ing beams of the Sun of Righteousness be shed around, unless our hearts experience their vivifying power. To our utter condemnation it will tend that light has come into the world, if we choose darkness rather than light. The mind of man, clouded by error and wrapped in sin, resembles that dreary chaos from which God elicited the world.' And God, who at the first commanded the light to shine out of darkness, must shine into our hearts, or we shall be ignorant of the knowledge of his glory in the face of Christ Jesus. That Saviour, in whose person, character, and offices, the glory of God shines with the most resplendent lustre, must not only receive 'our external homage, our nominal acknowledgment and belief-our understandings must discern bis excellence and glory, our hearts must experience his illuminating and renovating power, there must be a spiritual manifestation of him to the soul. Then, transformed out of darkness into his marvellous light, redeemed from the bondage of error and dominion of sin into the glorious liberty of the sons of God, we shall discern with clearness, and with the ineffable emotions of transport, the glory of God in the face of Christ Jesus. To this spiritual manifestation of the Saviour to the soul let me then direct your attention, as a subject on which depends your right knowledge of the Saviour and your cordial reception of him, and of consequence your restoration to the image and favour of God, and your everlasting salvation.

And do thou, divine fountain of illuminating grace! let 'not thy ministering servant speak in vain. In vain indeed will be his most powerful efforts to manifest thy glory, divine Saviour, unless accompanied by thy quickening spirit. Arise now, then, in the resistless majesty of thy strength; dispel the mists of error, burst the vail of sin which shrouds our hearts, and pour thyself upon them in the benignant effulgence of thy glory, an all-sufficient and almighty Redeemer.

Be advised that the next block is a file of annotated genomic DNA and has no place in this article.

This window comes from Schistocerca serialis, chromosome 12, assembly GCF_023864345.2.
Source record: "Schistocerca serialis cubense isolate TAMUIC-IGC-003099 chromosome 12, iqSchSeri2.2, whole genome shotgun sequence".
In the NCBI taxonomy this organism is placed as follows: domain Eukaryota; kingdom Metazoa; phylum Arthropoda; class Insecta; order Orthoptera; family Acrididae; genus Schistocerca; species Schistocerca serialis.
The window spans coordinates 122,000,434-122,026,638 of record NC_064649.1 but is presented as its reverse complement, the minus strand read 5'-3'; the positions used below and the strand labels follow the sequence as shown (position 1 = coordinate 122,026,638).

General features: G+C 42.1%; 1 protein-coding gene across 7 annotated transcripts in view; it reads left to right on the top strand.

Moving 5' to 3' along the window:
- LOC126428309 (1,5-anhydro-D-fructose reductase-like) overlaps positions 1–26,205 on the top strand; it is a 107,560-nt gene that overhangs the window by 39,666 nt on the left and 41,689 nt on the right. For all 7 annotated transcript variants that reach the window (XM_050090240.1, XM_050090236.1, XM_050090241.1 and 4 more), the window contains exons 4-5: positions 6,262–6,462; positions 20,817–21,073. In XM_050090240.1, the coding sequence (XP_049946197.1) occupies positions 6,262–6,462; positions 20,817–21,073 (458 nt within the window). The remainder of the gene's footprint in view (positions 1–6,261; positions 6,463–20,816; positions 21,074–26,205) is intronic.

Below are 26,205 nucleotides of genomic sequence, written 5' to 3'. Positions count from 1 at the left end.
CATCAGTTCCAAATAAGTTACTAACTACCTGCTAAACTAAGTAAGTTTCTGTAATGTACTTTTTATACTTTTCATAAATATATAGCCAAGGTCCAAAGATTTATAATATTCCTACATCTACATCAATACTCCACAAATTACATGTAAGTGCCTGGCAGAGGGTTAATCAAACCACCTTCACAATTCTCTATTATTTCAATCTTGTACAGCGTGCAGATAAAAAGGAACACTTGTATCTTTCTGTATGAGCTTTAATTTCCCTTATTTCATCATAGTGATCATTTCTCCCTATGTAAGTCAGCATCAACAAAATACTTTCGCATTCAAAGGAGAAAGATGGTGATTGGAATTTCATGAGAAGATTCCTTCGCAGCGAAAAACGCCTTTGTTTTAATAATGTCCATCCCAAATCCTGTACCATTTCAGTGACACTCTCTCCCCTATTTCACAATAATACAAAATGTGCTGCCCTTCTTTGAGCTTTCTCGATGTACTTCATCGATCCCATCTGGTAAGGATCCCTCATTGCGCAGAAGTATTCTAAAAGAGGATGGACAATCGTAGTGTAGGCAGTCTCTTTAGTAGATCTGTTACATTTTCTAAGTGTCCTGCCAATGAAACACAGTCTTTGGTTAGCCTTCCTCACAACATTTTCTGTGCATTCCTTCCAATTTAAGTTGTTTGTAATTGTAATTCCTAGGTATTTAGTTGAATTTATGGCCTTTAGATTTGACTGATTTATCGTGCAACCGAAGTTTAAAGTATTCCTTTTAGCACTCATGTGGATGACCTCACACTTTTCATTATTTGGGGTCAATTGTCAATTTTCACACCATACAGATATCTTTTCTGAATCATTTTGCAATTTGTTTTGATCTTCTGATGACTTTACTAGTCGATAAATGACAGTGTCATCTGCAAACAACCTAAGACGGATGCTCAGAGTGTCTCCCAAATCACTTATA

The Saviour must be spiritually manifested to the soul.

1. I shall establish this truth.

II. I shall explain in what this manifestation consists.

1. There must be a spiritual manifestation of the Saviour to the soul.

To establish this truth, it might be necessary for me only to mention that a Saviour, who comes to restore us from error, to redeem us from sin, to effect our redemption, must necessarily exert his power on our souls. There we must discern him, there we must acknowledge him, there we must feel the power of his grace. Our souls are the seat of the vices that are to be subdued; in them are the sources that must be purified before the streams of virtue will flow; in them are the springs of those desires and affections which are to be satisfied with the fulness of divine consolation and love. They must, therefore, be the scene where the Saviour is to display his conquests, to erect the trophies of victory, to exert the sceptre of his grace. Before his enlightening beams the shades of error which envelop our minds must flee away, and the effulgence of divine truth be shed upon them; the upbraidings of conscience, the agonizing pangs of guilt, must be pacified by the merits